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I heard that the destination address in a packet can't be 0.0.0.0.

Is there any IP address (including special ones) which can't be the source address in a packet?

Thanks.

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    The answer to your "invalid destination address" question has the definitive answer to invalid sources as well. networkengineering.stackexchange.com/a/57958
    – jonathanjo
    Mar 25, 2019 at 11:59
  • Did any answer help you? If so, you should accept the answer so that the question doesn't keep popping up forever, looking for an answer. Alternatively, you can provide and accept your own answer.
    – Ron Maupin
    Dec 15, 2019 at 1:16

3 Answers 3

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Multicast addresses cannot be the source address of a packet.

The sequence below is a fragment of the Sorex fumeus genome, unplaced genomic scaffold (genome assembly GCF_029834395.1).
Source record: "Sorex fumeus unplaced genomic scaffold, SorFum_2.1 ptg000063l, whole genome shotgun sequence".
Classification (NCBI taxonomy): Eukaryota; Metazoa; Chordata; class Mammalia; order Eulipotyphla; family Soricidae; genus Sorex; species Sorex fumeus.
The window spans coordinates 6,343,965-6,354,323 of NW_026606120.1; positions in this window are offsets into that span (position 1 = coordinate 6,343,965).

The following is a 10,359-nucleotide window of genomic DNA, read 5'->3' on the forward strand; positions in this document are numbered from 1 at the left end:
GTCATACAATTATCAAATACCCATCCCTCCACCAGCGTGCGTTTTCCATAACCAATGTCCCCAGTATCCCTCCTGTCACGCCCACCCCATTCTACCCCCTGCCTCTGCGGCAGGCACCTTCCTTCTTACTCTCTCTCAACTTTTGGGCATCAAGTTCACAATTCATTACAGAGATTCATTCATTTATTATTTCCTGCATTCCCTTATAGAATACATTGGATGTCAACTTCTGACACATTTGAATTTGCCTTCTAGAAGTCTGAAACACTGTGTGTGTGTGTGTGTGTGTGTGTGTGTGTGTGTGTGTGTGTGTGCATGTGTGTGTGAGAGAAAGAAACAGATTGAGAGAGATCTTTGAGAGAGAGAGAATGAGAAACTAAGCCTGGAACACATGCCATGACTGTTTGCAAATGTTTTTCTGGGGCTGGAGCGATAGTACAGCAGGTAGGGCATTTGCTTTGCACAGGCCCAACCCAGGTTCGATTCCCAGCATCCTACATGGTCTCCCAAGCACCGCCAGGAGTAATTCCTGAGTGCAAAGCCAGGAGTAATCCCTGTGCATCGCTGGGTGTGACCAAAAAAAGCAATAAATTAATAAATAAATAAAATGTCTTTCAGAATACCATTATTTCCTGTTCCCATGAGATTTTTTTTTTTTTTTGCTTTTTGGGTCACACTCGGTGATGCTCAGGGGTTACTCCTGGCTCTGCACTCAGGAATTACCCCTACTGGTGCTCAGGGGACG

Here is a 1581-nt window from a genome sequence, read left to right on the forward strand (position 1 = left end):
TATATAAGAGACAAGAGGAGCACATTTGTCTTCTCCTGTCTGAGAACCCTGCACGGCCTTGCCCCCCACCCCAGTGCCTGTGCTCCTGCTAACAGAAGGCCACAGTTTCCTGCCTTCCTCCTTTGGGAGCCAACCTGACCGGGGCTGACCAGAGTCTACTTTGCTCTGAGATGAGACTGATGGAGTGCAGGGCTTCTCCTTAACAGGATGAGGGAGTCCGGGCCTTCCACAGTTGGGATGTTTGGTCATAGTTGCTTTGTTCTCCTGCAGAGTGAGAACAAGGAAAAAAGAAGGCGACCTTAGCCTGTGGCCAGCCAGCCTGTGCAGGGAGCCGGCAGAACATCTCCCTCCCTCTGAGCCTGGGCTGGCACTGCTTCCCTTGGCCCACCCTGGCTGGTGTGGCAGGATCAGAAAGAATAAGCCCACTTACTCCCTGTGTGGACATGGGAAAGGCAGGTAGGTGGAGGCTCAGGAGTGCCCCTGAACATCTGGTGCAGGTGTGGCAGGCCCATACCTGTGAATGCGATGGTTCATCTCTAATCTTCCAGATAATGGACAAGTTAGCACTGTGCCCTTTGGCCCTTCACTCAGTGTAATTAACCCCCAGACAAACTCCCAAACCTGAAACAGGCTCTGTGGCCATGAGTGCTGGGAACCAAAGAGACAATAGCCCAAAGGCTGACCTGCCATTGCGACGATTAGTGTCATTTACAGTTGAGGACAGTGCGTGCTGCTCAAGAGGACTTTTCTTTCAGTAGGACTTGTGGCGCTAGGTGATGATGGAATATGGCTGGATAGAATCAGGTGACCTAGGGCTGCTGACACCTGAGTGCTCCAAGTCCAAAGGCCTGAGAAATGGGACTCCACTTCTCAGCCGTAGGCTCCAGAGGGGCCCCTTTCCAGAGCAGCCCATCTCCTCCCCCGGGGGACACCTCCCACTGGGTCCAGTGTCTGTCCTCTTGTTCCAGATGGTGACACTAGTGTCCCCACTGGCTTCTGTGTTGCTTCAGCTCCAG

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Only unicast ip addresses can be the source address of a packet . In IPv4 class A B C are unicast addresses . Class D addresses are multicast and cannt use as source ip address

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    Network classes are dead (please let them rest in peace), killed in 1993 (probably before you were born) by RFCs 1517, 1518, and 1519, which defined CIDR (Classless Inter-Domain Routing). modern networking does not use network classes.
    – Ron Maupin
    Mar 28, 2019 at 22:01
  • What is the range of unicast addresses in ipv4 ?? Mar 29, 2019 at 9:29
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Multicast Ip addresses or class d ip addresses cannot be source ip addresses. 224.0.0.0 - 239.255.255.255

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    Network classes are dead, killed in 1993 by RFCs 1517, 1518, and 1519, which defined CIDR (Classless Inter-Domain Routing). Modern networking does not use network classes.
    – user36472
    Mar 29, 2019 at 11:45

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